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Everything posted by Fred

  1. Hi. UK here too. Welcome to a very friendly and helpful forum.
  2. Whilst I'm here, I had an unusual day today. UK comedian Ross Noble dropped round to my house with a TV crew to ask me about my NFC implant! He did a series a while ago called Freewheeling where he was led to random things by Twitter. Well worth checking out. Anyway, series 2 will be on in December / January. I'll have to wait until then to see if I made the cut. He left my place to go find a taxidermist who stuffs mice into positions doing things like reading newspapers.
  3. Thanks. I was starting to worry that the only awards I had were ones that nobody else did. I now feel in good company.
  4. These are just guesses, I'd have thought the XY position would be OK if there's one mask for the whole wafer (with a repeated and almost identical section for each IC). Maybe there's a second overlaid mask for the wafer ID.
  5. I'm working on a reflow oven project. I wanted to keep all the mains voltage safely contained, so the triac/PSU part of it sits inside the oven casing. Whilst testing just this bit I set the oven on and just let it go, partly to see if the temperature inside the oven case (which can reach about 50C) would cause any trouble. Anyway, this is what 280C does to a PCB that the thermocouple was attached to. It's only a little bit over reflow temperature, so I want expecting all the smoke and black gunk dripping out! The PCB was one of the daughter boards that came with RobG's nanopad. Sorry, Rob
  6. Suggested donations seem like the easiest way to get some benefit from jobs on 43oh, especially if there aren't many anyway. However, we should all consider what we get out of this site whether it's as obvious as some paid work or not. Have a think about how you personally have benefited. How does the help you've got here for free compare to (for instance) a copy of MSP430 Microcontroller Basics? And then there the contests, giveaways, etc. There's a donate button. It may not get pushed at you, but maybe we should all think about giving it a click. Actually - I know there was a donate button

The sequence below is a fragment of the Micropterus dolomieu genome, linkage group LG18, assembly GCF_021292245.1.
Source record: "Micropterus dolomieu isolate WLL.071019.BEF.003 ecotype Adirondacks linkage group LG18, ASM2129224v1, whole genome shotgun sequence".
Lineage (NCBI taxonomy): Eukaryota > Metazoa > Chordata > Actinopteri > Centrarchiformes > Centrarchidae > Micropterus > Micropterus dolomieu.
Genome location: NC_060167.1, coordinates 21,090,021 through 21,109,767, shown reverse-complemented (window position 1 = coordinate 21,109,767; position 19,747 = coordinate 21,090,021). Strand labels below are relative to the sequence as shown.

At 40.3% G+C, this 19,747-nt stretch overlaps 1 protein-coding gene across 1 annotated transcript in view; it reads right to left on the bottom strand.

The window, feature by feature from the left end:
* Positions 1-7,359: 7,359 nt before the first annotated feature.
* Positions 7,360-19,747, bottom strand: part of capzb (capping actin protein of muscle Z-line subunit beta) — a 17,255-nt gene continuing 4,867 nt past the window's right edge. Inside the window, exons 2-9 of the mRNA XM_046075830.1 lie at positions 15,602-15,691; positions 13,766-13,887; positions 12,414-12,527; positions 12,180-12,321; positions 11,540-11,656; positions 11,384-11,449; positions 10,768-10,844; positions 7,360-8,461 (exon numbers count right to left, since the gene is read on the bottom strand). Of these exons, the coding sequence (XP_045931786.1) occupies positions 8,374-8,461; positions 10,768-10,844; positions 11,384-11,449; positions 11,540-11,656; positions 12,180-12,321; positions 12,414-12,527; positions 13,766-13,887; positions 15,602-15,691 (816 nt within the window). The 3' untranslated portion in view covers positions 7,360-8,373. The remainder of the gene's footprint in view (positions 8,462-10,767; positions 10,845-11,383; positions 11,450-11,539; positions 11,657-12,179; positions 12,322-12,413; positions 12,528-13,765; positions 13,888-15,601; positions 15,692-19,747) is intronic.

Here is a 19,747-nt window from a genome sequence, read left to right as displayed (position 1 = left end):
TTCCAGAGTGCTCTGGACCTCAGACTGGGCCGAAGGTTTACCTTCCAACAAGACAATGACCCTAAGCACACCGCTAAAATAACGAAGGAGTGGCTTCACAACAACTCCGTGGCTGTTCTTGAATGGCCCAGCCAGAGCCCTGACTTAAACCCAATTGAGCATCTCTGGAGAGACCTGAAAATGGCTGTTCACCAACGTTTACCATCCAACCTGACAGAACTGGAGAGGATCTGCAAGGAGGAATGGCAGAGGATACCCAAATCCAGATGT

7. Smart meters are there entirely to suit the company that supplies them. The idea that consumers benefit is just marketing fluff. They save money on sending or someone to read the meter and they can cut off the supply remotely of you don't pay the bill.
  8. @ReiVilo @@adrianF I get what Arduino/Energia is and what it does. (I even tried Energia recently.) I understand the benefits and I'm all for making life and coding easier. For instance I find Grace a real timesaver and I'm not ashamed to admit getting some help setting up my peripherals. I always say "of course, that's obvious" when I see the Grace code but know I'd spend a while frustrated if I did it all from scratch myself. However for Arduino I just think that the benefits are outweighed by the drawbacks. Breakpoints and debugging are so useful that it's too much of a loss. Also if y
  9. That sounds really useful. I've always been confused as to why Arduino/Energia was so popular with an essential feature like debugging completely missing.
  10. Just got this from TI. Nice to see they're looking after people who are keen on their kits.
  11. I like Grace - it's a real time saver when you jump to a device and want to get peripherals set up quickly. However, once it has done its work, you have C code that you can do what you like with. Why not take the relevant code that Grace has generated and move it to wherever suits you? This will mean a manual step if you run Grace again, but I find it's not something you need to do once you're done with the initial configuration work. The other alternative is to put custom code in the Grace-generated files between the "your code goes here" comments. This may or may not be able to do what
  12. There's also TI's generous sample policy which can cut costs considerably if you only want 1 or 2.